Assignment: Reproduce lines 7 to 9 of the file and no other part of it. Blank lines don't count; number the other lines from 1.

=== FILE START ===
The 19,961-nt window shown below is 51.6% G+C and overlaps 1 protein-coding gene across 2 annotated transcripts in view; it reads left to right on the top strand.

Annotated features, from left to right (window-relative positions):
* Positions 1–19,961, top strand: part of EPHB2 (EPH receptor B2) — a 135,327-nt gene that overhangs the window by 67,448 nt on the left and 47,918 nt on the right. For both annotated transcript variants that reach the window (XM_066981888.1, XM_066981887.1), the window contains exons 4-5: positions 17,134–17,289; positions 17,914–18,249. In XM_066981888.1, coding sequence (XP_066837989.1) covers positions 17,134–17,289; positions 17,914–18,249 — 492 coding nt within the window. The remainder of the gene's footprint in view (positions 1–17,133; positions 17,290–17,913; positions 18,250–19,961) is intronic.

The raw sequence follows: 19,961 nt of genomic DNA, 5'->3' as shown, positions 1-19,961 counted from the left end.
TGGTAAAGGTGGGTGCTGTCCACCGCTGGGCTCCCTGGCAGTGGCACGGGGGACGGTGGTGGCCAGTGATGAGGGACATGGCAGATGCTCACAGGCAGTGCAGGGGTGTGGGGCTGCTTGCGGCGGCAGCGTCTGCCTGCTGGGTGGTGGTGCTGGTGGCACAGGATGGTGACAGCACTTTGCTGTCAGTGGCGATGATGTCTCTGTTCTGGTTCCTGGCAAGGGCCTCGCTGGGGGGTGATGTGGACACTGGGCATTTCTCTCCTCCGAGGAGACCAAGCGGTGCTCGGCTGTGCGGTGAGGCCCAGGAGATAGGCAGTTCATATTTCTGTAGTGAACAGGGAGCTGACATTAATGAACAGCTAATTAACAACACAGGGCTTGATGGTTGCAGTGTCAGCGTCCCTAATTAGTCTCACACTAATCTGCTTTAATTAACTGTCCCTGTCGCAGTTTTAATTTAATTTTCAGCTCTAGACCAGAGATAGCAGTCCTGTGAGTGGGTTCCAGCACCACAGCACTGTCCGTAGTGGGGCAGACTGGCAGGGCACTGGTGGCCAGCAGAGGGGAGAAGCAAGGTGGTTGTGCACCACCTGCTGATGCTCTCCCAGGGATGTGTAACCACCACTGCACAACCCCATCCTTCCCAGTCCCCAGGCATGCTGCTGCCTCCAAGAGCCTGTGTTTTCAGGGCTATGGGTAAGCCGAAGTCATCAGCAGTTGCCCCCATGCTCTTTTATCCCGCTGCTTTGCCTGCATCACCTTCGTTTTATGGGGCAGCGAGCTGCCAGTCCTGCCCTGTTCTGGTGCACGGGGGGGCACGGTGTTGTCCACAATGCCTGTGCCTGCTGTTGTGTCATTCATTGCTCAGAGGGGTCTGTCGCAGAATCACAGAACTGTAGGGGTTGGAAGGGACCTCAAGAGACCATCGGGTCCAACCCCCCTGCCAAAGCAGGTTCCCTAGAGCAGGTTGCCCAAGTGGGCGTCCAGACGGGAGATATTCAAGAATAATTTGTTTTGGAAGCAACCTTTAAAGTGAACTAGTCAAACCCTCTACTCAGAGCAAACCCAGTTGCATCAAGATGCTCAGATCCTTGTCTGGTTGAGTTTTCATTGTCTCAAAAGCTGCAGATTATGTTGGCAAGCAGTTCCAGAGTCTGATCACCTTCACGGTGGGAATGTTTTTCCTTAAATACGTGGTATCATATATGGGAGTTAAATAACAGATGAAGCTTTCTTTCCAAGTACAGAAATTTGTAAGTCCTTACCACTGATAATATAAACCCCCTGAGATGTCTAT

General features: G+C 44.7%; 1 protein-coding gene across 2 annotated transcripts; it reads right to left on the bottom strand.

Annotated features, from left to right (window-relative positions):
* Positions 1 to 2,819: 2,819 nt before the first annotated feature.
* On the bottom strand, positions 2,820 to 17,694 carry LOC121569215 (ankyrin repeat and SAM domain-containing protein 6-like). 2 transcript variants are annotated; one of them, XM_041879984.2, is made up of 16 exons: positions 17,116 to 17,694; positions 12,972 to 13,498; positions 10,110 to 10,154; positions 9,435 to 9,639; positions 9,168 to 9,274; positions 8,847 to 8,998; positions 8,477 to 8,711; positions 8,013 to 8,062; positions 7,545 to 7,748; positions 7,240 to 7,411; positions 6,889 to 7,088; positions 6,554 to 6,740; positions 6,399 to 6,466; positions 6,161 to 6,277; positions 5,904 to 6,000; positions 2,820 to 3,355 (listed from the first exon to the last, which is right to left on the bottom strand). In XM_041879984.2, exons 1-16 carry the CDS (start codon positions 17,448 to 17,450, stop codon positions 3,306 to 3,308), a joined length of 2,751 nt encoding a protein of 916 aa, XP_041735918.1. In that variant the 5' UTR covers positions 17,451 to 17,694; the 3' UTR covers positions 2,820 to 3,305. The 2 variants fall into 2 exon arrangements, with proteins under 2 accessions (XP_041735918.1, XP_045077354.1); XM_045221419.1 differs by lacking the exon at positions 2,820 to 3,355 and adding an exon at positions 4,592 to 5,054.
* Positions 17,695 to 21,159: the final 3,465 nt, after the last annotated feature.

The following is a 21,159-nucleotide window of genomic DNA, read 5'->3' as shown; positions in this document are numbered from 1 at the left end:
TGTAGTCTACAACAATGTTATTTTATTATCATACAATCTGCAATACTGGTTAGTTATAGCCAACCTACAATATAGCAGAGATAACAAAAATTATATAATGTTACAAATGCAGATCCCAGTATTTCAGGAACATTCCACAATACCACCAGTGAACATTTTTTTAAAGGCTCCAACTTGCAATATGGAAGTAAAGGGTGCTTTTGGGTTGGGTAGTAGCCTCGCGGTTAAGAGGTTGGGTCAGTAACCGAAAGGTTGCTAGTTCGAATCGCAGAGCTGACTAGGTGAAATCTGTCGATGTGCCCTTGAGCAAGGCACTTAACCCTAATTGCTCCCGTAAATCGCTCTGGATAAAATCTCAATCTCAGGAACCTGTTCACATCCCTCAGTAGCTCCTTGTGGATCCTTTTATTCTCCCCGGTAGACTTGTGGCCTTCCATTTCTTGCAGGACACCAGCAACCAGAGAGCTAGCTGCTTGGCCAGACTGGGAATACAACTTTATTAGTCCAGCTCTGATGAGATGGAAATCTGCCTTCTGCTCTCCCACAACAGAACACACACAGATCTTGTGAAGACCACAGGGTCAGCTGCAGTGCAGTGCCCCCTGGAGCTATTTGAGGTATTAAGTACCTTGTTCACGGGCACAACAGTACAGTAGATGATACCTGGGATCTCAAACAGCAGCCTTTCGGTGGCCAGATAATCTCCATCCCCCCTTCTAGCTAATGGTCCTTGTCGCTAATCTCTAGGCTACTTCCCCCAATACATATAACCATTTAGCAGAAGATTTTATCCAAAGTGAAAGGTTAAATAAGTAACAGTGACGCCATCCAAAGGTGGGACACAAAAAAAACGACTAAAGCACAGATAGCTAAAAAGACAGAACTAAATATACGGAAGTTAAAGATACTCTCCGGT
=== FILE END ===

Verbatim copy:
Annotated features, from left to right (window-relative positions):
* Positions 1 to 2,819: 2,819 nt before the first annotated feature.
* On the bottom strand, positions 2,820 to 17,694 carry LOC121569215 (ankyrin repeat and SAM domain-containing protein 6-like). 2 transcript variants are annotated; one of them, XM_041879984.2, is made up of 16 exons: positions 17,116 to 17,694; positions 12,972 to 13,498; positions 10,110 to 10,154; positions 9,435 to 9,639; positions 9,168 to 9,274; positions 8,847 to 8,998; positions 8,477 to 8,711; positions 8,013 to 8,062; positions 7,545 to 7,748; positions 7,240 to 7,411; positions 6,889 to 7,088; positions 6,554 to 6,740; positions 6,399 to 6,466; positions 6,161 to 6,277; positions 5,904 to 6,000; positions 2,820 to 3,355 (listed from the first exon to the last, which is right to left on the bottom strand). In XM_041879984.2, exons 1-16 carry the CDS (start codon positions 17,448 to 17,450, stop codon positions 3,306 to 3,308), a joined length of 2,751 nt encoding a protein of 916 aa, XP_041735918.1. In that variant the 5' UTR covers positions 17,451 to 17,694; the 3' UTR covers positions 2,820 to 3,305. The 2 variants fall into 2 exon arrangements, with proteins under 2 accessions (XP_041735918.1, XP_045077354.1); XM_045221419.1 differs by lacking the exon at positions 2,820 to 3,355 and adding an exon at positions 4,592 to 5,054.